A streamlined version of the State Modernization and Regulatory Transparency Act (SMART) that would give pre-emptive regulatory authority to home-state regulators is being drafted by staff of the House Financial Services Committee.

The purpose of the redrafting is to reduce the size and complexity of the bill substantively, with some seeing its size dropping from the current 300 pages to 60 pages.

Other purposes are to “jump start” industry interest in the bill by making it less controversial, and also out of concern that the moderate House approach to insurance regulatory reform is being crowded out by the optional federal charter legislation introduced in late April by two members of the Senate Banking Committee.

In general, the House bill is generating moderate support from the property/casualty insurance industry, but is being given a thumbs-down by the life industry.

The revised bill would provide pre-emption authority for home state regulators in terms of licensing, examination and product approval.

It would also eliminate the so-called “partnership” system in the current versions that would have created a federal office to coordinate insurance regulation with state officials.

Under the bill, Congress would establish certain “prescriptive standards” that state regulators would have to meet by a certain date, according to one lawyer who has seen the draft bill.

State regulators would have to execute these standards or face certain sanctions, the lawyer said.

It is being prepared for presentation to Reps. Mike Oxley, R-Ohio, chairman of the committee, and Richard Baker, R-La., chair of the panel’s Capital Markets Subcommittee.

A panel spokesperson confirmed “that there has been some redrafting,” but cautioned that no final decision has been made as to whether it will be introduced this year.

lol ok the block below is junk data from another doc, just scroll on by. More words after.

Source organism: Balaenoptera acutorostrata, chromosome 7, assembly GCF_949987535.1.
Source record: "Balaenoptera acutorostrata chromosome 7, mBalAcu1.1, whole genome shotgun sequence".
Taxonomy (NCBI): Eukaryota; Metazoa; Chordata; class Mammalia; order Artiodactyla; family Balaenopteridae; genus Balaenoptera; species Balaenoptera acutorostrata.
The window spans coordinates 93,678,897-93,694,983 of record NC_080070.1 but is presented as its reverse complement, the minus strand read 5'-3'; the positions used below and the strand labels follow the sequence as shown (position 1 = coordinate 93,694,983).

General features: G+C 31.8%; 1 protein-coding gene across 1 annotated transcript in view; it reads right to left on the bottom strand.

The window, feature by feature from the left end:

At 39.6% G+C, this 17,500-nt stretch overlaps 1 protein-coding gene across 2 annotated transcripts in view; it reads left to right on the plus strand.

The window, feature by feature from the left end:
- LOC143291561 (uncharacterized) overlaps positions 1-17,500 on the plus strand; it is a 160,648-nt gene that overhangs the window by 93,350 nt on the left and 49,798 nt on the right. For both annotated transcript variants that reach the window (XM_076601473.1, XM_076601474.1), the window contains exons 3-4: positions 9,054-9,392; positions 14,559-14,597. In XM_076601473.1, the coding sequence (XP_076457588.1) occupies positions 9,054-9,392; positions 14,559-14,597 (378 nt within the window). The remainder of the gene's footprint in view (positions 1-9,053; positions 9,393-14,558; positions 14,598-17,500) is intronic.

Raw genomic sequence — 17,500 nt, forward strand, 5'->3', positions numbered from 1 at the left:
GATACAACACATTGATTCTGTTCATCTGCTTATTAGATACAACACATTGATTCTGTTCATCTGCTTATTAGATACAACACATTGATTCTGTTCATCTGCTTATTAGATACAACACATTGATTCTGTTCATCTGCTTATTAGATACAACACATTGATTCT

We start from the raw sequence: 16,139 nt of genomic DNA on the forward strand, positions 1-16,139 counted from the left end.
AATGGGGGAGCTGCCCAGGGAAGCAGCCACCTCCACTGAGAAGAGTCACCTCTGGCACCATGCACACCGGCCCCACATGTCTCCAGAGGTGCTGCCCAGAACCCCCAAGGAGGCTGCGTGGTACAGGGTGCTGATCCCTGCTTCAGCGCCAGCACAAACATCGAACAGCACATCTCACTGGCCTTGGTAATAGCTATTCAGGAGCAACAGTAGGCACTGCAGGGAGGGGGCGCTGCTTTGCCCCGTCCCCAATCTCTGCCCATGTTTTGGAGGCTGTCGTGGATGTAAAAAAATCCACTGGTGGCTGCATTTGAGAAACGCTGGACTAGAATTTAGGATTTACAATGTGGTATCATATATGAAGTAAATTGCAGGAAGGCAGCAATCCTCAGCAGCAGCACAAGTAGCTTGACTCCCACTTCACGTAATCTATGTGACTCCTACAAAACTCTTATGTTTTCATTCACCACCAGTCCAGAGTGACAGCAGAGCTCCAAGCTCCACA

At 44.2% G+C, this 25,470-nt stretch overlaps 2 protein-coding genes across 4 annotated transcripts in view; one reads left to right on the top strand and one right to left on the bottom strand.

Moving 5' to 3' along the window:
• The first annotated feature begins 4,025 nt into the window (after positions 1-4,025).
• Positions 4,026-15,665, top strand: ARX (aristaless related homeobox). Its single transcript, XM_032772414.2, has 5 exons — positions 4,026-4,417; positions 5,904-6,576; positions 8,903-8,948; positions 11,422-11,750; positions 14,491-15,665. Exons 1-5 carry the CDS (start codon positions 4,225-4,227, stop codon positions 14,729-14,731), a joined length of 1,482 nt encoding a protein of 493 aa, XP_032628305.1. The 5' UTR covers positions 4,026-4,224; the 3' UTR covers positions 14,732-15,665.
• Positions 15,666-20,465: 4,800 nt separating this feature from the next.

But an industry lobbyist familiar with the deliberations said the intent is to have it introduced this year.

Several lobbyists familiar with the redraft said they believed the current draft of the streamlined bill is likely to undergo extensive changes before the bill is introduced.

a recently formed group called Agents for Change, which consists primarily of life agents who are interested in regulatory reform,

“Moving to jump start the SMART bill and streamline it proves what we have known from the beginning — this policy proposal is fatally flawed,” said Peter Ludgin, newly appointed executive director for Agents for Change.

“Insurance agents and brokers want the option of being regulated by the states or the federal government,” Mr. Ludgin said. “It is as simple as that. This is about efficiency, speed to market, servicing customers across state lines, licensing hassles, competition in the marketplace, and ultimately, what is best for the consumer.

“Customers should not have to forgo their current relationships and seek a new insurance agent every time they move or open a business across state lines,”

At the same time, reflecting the fact that the property/casualty industry is more prepared to support SMART than the life industry, Joel Wood, senior vice president for government affairs at the Council of Insurance Agents and Brokers later added that, “I’m extremely confused as to why Agents for Change would call the SMART proposal flawed, and I say that as a supporter of the Optional Federal Charter.”

Wood said the SMART draft “would specifically address — and resolve — all the regulatory problems for agents and brokers in the surplus lines and licensure arena.

“Those are the two principal interfaces of agents and brokers with the regulatory processes, and any reform in those areas is greatly welcome,” Wood said. “I, for one, will follow the lead of Chairman Baker in supporting whatever approach he chooses to resolve these issues and insurance modernization in general.”

A packed hearing on the growing use of life insurance by investors brought together CEOs, state insurance commissioners, the life settlement industry, producer groups, institutional investors and consumer advocates in testimony that both appealed to the need to stay focused on the insurable interest of a policy as well as argued that a consumer should be able to use an asset to its best advantage.

A cross-section of over 250 industry attendees filled the May 3 hearing of the Life Insurance and Annuities “A” committee of the National Association of Insurance Commissioners, Kansas City, Mo. Nine insurance commissioners were present.